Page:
What is God’s response? (v8) “Have you considered my servant Job?” What we need to understand, many Christians get this wrong, because they see this passage as two deities doing battle or fighting over power and authority. But that’s not true! Is Satan deadly and powerful, and does he hate God? Yes....But! Satan is not equivalent to wear the shoes of God or has the slightest power to take the throne for himself. Satan is not equal with God, and you need to remind yourself that, to believe otherwise, is a lie from the pits of Hell itself. There is nothing on this earth that takes God by surprise where He needs to write this down because He didn’t realize what was happening. God is the sovereign maker of the heaven and earth, and He is over all things in Heaven and on the earth and below the earth. Think about it! When we pray to Him we are not commanding Him. He is not our heavenly bellboy where He is subordinate to us. The same is true with Satan. He know he’s lost and he knows his time is limited. Remember the encounter the demons had with Jesus “And when he came to the other side, to the country……. two demon-possessed men met him, coming out of the tombs, so fierce that no one could pass that way. And behold, they cried out, "What have you to do with us, O Son of God? Have you come here to torment us before the time?" Matt 8:28-29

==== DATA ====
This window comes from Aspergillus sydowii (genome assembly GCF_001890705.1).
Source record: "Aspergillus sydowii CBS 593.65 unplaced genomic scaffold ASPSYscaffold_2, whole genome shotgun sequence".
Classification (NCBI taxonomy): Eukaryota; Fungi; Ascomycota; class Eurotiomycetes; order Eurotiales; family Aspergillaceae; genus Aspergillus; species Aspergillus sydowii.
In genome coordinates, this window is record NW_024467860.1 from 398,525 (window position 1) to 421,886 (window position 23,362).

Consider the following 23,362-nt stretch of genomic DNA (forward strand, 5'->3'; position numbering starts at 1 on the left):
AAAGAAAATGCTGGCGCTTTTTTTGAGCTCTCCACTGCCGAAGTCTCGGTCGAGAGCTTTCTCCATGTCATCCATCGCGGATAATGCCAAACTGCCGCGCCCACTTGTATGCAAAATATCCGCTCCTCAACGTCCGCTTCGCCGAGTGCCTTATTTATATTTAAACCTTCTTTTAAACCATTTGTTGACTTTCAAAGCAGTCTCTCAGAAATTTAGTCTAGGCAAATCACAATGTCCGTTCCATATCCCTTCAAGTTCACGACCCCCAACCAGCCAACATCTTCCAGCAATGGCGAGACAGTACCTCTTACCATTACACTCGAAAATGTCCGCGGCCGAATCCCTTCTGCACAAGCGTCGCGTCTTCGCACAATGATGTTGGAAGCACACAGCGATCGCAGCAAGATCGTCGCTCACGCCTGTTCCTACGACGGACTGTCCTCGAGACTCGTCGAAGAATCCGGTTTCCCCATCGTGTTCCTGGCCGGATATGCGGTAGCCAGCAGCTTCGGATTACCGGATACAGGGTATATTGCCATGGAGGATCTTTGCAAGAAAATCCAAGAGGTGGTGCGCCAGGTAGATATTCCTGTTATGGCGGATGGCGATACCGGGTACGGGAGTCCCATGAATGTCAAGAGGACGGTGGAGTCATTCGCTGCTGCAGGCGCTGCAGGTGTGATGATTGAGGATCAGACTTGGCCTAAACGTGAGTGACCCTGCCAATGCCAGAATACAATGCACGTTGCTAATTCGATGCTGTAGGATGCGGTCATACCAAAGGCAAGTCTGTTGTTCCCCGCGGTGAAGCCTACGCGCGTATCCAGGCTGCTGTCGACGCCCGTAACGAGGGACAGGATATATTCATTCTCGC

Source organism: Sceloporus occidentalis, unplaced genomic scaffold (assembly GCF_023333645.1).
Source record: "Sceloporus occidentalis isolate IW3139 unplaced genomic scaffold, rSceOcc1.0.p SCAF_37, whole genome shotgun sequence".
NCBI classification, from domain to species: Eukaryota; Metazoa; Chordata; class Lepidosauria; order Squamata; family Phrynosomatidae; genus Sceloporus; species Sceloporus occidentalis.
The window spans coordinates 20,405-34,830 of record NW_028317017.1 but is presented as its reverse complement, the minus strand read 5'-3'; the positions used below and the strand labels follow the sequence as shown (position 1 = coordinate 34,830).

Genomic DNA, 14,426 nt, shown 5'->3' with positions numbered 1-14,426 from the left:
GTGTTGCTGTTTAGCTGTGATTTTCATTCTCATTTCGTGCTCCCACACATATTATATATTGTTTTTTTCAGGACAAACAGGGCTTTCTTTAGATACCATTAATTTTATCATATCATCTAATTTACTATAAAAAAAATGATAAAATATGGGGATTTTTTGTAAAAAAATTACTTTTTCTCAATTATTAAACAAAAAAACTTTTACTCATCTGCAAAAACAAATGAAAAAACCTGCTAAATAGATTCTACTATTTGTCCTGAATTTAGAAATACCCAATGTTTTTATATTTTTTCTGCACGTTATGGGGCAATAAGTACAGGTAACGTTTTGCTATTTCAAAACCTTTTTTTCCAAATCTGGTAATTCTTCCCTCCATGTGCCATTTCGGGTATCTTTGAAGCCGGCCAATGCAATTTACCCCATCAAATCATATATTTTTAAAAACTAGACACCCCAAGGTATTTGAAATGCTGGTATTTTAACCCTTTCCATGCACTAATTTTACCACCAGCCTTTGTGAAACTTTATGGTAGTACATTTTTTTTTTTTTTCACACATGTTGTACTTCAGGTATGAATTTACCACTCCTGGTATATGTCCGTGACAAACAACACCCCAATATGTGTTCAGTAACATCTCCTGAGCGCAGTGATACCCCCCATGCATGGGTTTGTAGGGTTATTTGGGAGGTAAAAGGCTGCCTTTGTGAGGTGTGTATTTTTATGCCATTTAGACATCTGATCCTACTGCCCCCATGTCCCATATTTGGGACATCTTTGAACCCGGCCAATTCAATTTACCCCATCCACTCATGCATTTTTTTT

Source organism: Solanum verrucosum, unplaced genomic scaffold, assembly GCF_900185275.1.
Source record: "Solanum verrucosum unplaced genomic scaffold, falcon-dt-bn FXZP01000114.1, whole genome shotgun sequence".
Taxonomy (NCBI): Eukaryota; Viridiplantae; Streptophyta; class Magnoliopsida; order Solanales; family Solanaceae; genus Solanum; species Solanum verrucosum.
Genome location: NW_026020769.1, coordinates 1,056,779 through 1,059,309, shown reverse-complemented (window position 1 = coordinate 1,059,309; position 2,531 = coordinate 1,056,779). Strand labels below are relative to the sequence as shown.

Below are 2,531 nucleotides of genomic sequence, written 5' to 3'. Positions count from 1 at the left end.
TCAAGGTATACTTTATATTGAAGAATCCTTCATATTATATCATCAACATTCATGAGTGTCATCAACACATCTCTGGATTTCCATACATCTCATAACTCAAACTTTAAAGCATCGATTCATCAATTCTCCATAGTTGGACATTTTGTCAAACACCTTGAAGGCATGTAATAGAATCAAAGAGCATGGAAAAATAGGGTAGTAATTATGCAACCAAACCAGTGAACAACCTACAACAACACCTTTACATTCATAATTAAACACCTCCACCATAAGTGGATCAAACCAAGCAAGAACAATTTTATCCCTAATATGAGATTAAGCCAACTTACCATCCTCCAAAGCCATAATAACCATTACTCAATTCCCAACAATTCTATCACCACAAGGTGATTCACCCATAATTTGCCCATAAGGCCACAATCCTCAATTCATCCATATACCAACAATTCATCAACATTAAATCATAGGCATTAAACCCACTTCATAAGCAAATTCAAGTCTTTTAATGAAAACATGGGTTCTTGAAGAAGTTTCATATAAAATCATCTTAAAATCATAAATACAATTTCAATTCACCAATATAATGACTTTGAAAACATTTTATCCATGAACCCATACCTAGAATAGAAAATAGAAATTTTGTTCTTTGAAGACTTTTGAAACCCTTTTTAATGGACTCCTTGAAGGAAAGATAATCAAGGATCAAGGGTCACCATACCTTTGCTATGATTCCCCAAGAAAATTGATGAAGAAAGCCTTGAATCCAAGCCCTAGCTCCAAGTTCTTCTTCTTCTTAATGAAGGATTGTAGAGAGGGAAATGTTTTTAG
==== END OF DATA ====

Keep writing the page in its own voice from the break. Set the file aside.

God is in control and there is nothing Satan can do in Heaven or on earth except without God’s permission. So God response to the arrogant Accuser? (v8) “Have you considered my servant Job?” Not! Get out of here you’ve already been banish and you have lost the fight, so be gone with you Satan. No! God says “Here is a man I want you to consider and his name is Job.” Satan’s response is arrogant and condescending (v9) Ya right! You have him protected from all corners, he is untouchable so how am I to make this work in my advantage. Satan goes on to say “How could he ever curse you when he has everything he could possibly want.” What Satan is implying is that the only reason Job fears God is because God buys his affection and that’s the only way we will love Him back, as if He supplies everything we want. Which leads me to ask! Who is sovereign in this relationship? We or God? So the LORD responds to Satan (v12) You can have the lion clamp down on his neck so far, but you will go no further. You can affect his property, possessions and family but you cannot touch Job, himself.